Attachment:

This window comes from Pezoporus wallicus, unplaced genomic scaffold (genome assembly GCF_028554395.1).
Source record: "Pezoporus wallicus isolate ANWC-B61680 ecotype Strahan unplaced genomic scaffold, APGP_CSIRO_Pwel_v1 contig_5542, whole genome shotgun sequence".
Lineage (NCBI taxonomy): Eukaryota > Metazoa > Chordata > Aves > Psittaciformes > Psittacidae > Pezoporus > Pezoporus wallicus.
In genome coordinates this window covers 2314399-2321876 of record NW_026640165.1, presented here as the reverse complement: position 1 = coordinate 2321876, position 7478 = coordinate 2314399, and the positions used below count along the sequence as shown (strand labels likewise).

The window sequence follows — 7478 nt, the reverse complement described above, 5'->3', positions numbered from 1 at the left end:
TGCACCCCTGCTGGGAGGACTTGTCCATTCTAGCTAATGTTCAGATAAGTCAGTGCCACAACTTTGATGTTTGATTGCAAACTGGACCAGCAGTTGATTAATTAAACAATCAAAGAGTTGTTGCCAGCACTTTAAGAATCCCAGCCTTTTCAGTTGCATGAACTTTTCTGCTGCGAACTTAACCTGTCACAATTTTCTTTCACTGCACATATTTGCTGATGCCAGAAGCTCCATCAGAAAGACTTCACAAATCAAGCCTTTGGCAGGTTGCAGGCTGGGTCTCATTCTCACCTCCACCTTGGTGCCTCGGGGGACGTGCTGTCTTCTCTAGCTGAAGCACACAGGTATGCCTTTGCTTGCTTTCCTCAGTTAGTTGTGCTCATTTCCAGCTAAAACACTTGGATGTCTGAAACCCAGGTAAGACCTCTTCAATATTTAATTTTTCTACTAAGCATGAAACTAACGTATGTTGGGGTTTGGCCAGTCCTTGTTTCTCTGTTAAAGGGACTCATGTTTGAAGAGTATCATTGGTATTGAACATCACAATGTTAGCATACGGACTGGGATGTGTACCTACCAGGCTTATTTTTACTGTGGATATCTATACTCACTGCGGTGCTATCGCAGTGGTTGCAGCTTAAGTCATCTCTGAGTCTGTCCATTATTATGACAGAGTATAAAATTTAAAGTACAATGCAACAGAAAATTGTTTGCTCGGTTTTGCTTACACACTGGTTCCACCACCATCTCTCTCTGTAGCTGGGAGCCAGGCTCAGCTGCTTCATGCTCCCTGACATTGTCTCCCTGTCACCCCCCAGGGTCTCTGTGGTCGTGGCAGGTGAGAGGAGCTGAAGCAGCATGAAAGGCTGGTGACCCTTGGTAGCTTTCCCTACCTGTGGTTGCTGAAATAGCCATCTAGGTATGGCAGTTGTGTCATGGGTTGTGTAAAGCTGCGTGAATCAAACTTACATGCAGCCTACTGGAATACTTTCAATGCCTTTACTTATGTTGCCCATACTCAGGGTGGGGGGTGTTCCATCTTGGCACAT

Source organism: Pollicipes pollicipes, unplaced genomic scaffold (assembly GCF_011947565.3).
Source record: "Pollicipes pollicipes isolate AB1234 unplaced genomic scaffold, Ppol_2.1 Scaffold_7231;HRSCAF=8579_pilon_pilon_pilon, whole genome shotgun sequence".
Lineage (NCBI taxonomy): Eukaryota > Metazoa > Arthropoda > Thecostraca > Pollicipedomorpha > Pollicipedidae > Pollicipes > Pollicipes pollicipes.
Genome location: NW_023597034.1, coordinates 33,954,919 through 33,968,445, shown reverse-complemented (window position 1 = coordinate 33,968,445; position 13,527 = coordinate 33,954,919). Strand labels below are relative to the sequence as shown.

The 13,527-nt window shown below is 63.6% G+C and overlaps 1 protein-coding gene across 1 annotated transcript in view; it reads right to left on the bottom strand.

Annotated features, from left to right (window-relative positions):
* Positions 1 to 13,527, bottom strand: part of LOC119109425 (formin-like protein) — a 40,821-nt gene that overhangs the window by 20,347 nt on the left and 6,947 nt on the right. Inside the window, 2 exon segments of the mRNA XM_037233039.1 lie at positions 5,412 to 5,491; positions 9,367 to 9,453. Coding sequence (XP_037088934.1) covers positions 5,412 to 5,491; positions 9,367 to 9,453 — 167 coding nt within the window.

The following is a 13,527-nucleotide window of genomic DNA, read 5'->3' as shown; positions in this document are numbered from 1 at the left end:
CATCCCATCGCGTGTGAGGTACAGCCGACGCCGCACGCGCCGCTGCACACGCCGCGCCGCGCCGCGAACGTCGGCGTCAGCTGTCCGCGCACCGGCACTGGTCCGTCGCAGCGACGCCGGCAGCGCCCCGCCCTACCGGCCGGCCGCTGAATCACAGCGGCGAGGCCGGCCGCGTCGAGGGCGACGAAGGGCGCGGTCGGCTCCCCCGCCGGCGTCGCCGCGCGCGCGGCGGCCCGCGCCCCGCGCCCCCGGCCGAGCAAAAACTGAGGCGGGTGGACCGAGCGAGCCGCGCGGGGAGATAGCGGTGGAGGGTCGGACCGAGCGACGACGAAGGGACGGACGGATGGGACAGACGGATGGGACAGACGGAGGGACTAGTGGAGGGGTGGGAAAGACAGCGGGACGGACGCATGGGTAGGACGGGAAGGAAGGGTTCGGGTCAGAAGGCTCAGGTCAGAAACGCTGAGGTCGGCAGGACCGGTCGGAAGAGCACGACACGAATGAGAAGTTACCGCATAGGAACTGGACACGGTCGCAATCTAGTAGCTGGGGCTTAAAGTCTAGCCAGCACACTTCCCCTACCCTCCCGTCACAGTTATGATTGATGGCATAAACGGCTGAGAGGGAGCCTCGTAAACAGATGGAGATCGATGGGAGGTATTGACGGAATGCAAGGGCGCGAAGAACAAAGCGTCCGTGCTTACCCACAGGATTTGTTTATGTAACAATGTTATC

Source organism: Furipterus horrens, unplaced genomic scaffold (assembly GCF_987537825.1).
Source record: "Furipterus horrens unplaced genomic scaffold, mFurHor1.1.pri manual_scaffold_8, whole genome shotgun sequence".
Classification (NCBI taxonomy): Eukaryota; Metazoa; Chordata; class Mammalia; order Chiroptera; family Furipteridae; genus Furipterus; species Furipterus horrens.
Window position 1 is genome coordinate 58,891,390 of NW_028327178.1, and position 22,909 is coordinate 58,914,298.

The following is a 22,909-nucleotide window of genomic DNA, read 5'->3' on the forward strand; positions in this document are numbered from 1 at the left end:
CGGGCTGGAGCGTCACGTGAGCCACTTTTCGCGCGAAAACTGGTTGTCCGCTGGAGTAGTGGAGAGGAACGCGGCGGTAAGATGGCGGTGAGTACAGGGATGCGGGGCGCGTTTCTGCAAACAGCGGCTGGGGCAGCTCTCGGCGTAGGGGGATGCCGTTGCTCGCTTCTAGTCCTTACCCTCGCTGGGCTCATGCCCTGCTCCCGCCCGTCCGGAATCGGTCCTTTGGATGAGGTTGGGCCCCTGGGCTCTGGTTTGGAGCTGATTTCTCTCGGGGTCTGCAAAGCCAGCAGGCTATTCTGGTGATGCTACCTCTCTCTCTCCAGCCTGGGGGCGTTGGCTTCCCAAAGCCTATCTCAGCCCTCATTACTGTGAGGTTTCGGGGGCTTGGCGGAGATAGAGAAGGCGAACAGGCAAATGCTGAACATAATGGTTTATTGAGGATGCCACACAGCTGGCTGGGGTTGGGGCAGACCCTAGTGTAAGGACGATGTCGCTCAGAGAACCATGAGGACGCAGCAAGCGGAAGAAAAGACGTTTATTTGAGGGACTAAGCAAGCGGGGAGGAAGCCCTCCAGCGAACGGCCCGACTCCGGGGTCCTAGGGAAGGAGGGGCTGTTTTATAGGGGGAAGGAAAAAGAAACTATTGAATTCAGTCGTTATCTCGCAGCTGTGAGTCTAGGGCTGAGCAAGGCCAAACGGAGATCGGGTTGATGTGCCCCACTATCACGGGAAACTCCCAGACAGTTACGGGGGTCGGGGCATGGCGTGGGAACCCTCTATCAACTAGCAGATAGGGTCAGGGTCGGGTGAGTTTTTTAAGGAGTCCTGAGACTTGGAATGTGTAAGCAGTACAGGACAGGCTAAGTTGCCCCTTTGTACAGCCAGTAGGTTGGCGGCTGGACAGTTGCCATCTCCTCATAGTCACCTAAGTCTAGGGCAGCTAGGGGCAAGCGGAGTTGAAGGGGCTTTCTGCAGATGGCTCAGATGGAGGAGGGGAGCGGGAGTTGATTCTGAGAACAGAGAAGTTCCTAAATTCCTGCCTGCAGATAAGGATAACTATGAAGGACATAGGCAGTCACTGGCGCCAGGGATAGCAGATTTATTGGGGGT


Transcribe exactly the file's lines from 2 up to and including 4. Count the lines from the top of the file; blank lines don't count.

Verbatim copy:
Source record: "Pezoporus wallicus isolate ANWC-B61680 ecotype Strahan unplaced genomic scaffold, APGP_CSIRO_Pwel_v1 contig_5542, whole genome shotgun sequence".
Lineage (NCBI taxonomy): Eukaryota > Metazoa > Chordata > Aves > Psittaciformes > Psittacidae > Pezoporus > Pezoporus wallicus.
In genome coordinates this window covers 2314399-2321876 of record NW_026640165.1, presented here as the reverse complement: position 1 = coordinate 2321876, position 7478 = coordinate 2314399, and the positions used below count along the sequence as shown (strand labels likewise).